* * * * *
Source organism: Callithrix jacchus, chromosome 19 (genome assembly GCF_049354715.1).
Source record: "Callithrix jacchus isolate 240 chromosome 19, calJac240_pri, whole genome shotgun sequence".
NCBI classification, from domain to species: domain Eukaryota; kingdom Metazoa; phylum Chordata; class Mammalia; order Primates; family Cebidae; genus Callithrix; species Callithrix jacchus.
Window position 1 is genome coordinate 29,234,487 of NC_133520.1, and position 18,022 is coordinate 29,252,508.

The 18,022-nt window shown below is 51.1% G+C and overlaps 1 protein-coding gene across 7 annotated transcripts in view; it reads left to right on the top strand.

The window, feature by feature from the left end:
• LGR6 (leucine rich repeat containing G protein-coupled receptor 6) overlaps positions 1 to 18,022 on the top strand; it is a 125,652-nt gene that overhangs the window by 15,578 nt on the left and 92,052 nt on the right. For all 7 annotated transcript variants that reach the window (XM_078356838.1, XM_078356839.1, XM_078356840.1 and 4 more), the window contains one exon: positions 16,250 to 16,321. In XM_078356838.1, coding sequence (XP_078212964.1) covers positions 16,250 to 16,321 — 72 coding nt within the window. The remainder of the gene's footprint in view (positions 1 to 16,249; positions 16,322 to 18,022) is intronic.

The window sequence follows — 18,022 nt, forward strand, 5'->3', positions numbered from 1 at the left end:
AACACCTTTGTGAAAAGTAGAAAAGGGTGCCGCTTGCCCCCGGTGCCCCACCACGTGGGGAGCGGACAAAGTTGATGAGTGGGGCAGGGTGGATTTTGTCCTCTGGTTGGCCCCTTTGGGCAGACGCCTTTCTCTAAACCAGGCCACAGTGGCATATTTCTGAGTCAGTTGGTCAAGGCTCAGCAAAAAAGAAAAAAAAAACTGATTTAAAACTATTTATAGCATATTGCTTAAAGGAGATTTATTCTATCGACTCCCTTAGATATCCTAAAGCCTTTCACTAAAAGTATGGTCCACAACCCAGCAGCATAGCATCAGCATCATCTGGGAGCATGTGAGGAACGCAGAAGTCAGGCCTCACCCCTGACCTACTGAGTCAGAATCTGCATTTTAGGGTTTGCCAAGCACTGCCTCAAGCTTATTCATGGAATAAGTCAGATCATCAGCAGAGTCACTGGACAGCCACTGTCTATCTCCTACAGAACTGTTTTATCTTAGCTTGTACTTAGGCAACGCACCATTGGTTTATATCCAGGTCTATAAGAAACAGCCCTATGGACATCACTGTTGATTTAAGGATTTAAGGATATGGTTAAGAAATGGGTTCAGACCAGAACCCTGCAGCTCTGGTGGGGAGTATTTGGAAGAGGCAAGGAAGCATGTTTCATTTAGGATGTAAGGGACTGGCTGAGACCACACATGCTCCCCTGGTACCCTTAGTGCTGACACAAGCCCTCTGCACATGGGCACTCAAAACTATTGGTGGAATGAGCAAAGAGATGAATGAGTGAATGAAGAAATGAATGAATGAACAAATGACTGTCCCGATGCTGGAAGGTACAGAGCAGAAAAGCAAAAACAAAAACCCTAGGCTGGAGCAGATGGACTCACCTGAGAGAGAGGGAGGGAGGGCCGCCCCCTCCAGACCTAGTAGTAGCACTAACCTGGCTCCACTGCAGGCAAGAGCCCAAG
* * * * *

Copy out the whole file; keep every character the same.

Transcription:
Source organism: Callithrix jacchus, chromosome 19 (genome assembly GCF_049354715.1).
Source record: "Callithrix jacchus isolate 240 chromosome 19, calJac240_pri, whole genome shotgun sequence".
NCBI classification, from domain to species: domain Eukaryota; kingdom Metazoa; phylum Chordata; class Mammalia; order Primates; family Cebidae; genus Callithrix; species Callithrix jacchus.
Window position 1 is genome coordinate 29,234,487 of NC_133520.1, and position 18,022 is coordinate 29,252,508.

The 18,022-nt window shown below is 51.1% G+C and overlaps 1 protein-coding gene across 7 annotated transcripts in view; it reads left to right on the top strand.

The window, feature by feature from the left end:
• LGR6 (leucine rich repeat containing G protein-coupled receptor 6) overlaps positions 1 to 18,022 on the top strand; it is a 125,652-nt gene that overhangs the window by 15,578 nt on the left and 92,052 nt on the right. For all 7 annotated transcript variants that reach the window (XM_078356838.1, XM_078356839.1, XM_078356840.1 and 4 more), the window contains one exon: positions 16,250 to 16,321. In XM_078356838.1, coding sequence (XP_078212964.1) covers positions 16,250 to 16,321 — 72 coding nt within the window. The remainder of the gene's footprint in view (positions 1 to 16,249; positions 16,322 to 18,022) is intronic.

The window sequence follows — 18,022 nt, forward strand, 5'->3', positions numbered from 1 at the left end:
AACACCTTTGTGAAAAGTAGAAAAGGGTGCCGCTTGCCCCCGGTGCCCCACCACGTGGGGAGCGGACAAAGTTGATGAGTGGGGCAGGGTGGATTTTGTCCTCTGGTTGGCCCCTTTGGGCAGACGCCTTTCTCTAAACCAGGCCACAGTGGCATATTTCTGAGTCAGTTGGTCAAGGCTCAGCAAAAAAGAAAAAAAAAACTGATTTAAAACTATTTATAGCATATTGCTTAAAGGAGATTTATTCTATCGACTCCCTTAGATATCCTAAAGCCTTTCACTAAAAGTATGGTCCACAACCCAGCAGCATAGCATCAGCATCATCTGGGAGCATGTGAGGAACGCAGAAGTCAGGCCTCACCCCTGACCTACTGAGTCAGAATCTGCATTTTAGGGTTTGCCAAGCACTGCCTCAAGCTTATTCATGGAATAAGTCAGATCATCAGCAGAGTCACTGGACAGCCACTGTCTATCTCCTACAGAACTGTTTTATCTTAGCTTGTACTTAGGCAACGCACCATTGGTTTATATCCAGGTCTATAAGAAACAGCCCTATGGACATCACTGTTGATTTAAGGATTTAAGGATATGGTTAAGAAATGGGTTCAGACCAGAACCCTGCAGCTCTGGTGGGGAGTATTTGGAAGAGGCAAGGAAGCATGTTTCATTTAGGATGTAAGGGACTGGCTGAGACCACACATGCTCCCCTGGTACCCTTAGTGCTGACACAAGCCCTCTGCACATGGGCACTCAAAACTATTGGTGGAATGAGCAAAGAGATGAATGAGTGAATGAAGAAATGAATGAATGAACAAATGACTGTCCCGATGCTGGAAGGTACAGAGCAGAAAAGCAAAAACAAAAACCCTAGGCTGGAGCAGATGGACTCACCTGAGAGAGAGGGAGGGAGGGCCGCCCCCTCCAGACCTAGTAGTAGCACTAACCTGGCTCCACTGCAGGCAAGAGCCCAAG